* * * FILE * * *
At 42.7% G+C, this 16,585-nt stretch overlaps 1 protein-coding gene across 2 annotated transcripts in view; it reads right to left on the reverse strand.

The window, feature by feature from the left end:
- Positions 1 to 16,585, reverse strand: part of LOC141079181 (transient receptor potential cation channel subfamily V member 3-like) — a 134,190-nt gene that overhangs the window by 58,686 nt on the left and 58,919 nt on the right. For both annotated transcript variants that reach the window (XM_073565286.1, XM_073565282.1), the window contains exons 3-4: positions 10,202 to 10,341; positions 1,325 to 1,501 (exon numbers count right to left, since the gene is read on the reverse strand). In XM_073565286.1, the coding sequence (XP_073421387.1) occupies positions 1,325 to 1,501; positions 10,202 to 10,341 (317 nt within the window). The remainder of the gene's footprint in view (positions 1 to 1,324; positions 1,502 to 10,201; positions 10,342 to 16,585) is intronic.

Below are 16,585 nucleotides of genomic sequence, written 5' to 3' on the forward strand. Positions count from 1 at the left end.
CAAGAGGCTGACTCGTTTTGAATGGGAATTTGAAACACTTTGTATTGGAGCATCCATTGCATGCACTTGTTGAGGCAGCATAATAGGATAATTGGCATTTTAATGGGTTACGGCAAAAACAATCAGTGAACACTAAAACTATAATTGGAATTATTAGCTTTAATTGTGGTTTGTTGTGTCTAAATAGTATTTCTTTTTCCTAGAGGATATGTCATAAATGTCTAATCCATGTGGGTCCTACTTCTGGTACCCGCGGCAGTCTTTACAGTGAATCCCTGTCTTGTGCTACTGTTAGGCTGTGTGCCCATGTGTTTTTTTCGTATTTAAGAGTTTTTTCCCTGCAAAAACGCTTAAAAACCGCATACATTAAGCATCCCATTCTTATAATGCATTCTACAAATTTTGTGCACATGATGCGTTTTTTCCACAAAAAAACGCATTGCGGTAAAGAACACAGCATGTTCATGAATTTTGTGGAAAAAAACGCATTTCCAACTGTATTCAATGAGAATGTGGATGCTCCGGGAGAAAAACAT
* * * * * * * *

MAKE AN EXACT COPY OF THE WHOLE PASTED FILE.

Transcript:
At 42.7% G+C, this 16,585-nt stretch overlaps 1 protein-coding gene across 2 annotated transcripts in view; it reads right to left on the reverse strand.

The window, feature by feature from the left end:
- Positions 1 to 16,585, reverse strand: part of LOC141079181 (transient receptor potential cation channel subfamily V member 3-like) — a 134,190-nt gene that overhangs the window by 58,686 nt on the left and 58,919 nt on the right. For both annotated transcript variants that reach the window (XM_073565286.1, XM_073565282.1), the window contains exons 3-4: positions 10,202 to 10,341; positions 1,325 to 1,501 (exon numbers count right to left, since the gene is read on the reverse strand). In XM_073565286.1, the coding sequence (XP_073421387.1) occupies positions 1,325 to 1,501; positions 10,202 to 10,341 (317 nt within the window). The remainder of the gene's footprint in view (positions 1 to 1,324; positions 1,502 to 10,201; positions 10,342 to 16,585) is intronic.

Below are 16,585 nucleotides of genomic sequence, written 5' to 3' on the forward strand. Positions count from 1 at the left end.
CAAGAGGCTGACTCGTTTTGAATGGGAATTTGAAACACTTTGTATTGGAGCATCCATTGCATGCACTTGTTGAGGCAGCATAATAGGATAATTGGCATTTTAATGGGTTACGGCAAAAACAATCAGTGAACACTAAAACTATAATTGGAATTATTAGCTTTAATTGTGGTTTGTTGTGTCTAAATAGTATTTCTTTTTCCTAGAGGATATGTCATAAATGTCTAATCCATGTGGGTCCTACTTCTGGTACCCGCGGCAGTCTTTACAGTGAATCCCTGTCTTGTGCTACTGTTAGGCTGTGTGCCCATGTGTTTTTTTCGTATTTAAGAGTTTTTTCCCTGCAAAAACGCTTAAAAACCGCATACATTAAGCATCCCATTCTTATAATGCATTCTACAAATTTTGTGCACATGATGCGTTTTTTCCACAAAAAAACGCATTGCGGTAAAGAACACAGCATGTTCATGAATTTTGTGGAAAAAAACGCATTTCCAACTGTATTCAATGAGAATGTGGATGCTCCGGGAGAAAAACAT